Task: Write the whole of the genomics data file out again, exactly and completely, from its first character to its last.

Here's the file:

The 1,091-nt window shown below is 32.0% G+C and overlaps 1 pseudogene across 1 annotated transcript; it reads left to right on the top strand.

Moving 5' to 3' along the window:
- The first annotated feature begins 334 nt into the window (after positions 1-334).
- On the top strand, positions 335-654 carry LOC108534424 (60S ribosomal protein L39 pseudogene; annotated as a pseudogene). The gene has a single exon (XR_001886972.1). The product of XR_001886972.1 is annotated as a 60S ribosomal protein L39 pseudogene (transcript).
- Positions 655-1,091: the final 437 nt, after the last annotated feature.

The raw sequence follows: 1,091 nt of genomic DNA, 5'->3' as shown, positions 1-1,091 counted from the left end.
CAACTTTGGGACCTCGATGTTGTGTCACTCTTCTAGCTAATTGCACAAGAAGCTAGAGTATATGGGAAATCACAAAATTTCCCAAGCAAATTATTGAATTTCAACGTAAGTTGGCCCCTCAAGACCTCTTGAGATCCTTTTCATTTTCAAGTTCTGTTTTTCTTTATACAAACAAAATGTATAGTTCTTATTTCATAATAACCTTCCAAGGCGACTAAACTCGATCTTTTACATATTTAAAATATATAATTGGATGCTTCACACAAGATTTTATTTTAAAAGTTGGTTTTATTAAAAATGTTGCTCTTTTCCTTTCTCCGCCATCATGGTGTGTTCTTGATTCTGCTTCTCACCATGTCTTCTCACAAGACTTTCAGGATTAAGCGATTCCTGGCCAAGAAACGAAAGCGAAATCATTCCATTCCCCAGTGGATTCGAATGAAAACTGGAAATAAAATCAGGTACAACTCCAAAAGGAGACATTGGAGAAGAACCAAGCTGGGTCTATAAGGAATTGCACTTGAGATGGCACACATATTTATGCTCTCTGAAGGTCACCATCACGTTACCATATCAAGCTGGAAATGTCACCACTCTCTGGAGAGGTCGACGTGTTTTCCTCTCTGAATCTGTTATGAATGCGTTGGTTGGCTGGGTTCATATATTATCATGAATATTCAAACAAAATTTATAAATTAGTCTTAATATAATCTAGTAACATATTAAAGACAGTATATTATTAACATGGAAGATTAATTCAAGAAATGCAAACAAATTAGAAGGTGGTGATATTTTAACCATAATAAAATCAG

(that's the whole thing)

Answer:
The 1,091-nt window shown below is 32.0% G+C and overlaps 1 pseudogene across 1 annotated transcript; it reads left to right on the top strand.

Moving 5' to 3' along the window:
- The first annotated feature begins 334 nt into the window (after positions 1-334).
- On the top strand, positions 335-654 carry LOC108534424 (60S ribosomal protein L39 pseudogene; annotated as a pseudogene). The gene has a single exon (XR_001886972.1). The product of XR_001886972.1 is annotated as a 60S ribosomal protein L39 pseudogene (transcript).
- Positions 655-1,091: the final 437 nt, after the last annotated feature.

The raw sequence follows: 1,091 nt of genomic DNA, 5'->3' as shown, positions 1-1,091 counted from the left end.
CAACTTTGGGACCTCGATGTTGTGTCACTCTTCTAGCTAATTGCACAAGAAGCTAGAGTATATGGGAAATCACAAAATTTCCCAAGCAAATTATTGAATTTCAACGTAAGTTGGCCCCTCAAGACCTCTTGAGATCCTTTTCATTTTCAAGTTCTGTTTTTCTTTATACAAACAAAATGTATAGTTCTTATTTCATAATAACCTTCCAAGGCGACTAAACTCGATCTTTTACATATTTAAAATATATAATTGGATGCTTCACACAAGATTTTATTTTAAAAGTTGGTTTTATTAAAAATGTTGCTCTTTTCCTTTCTCCGCCATCATGGTGTGTTCTTGATTCTGCTTCTCACCATGTCTTCTCACAAGACTTTCAGGATTAAGCGATTCCTGGCCAAGAAACGAAAGCGAAATCATTCCATTCCCCAGTGGATTCGAATGAAAACTGGAAATAAAATCAGGTACAACTCCAAAAGGAGACATTGGAGAAGAACCAAGCTGGGTCTATAAGGAATTGCACTTGAGATGGCACACATATTTATGCTCTCTGAAGGTCACCATCACGTTACCATATCAAGCTGGAAATGTCACCACTCTCTGGAGAGGTCGACGTGTTTTCCTCTCTGAATCTGTTATGAATGCGTTGGTTGGCTGGGTTCATATATTATCATGAATATTCAAACAAAATTTATAAATTAGTCTTAATATAATCTAGTAACATATTAAAGACAGTATATTATTAACATGGAAGATTAATTCAAGAAATGCAAACAAATTAGAAGGTGGTGATATTTTAACCATAATAAAATCAG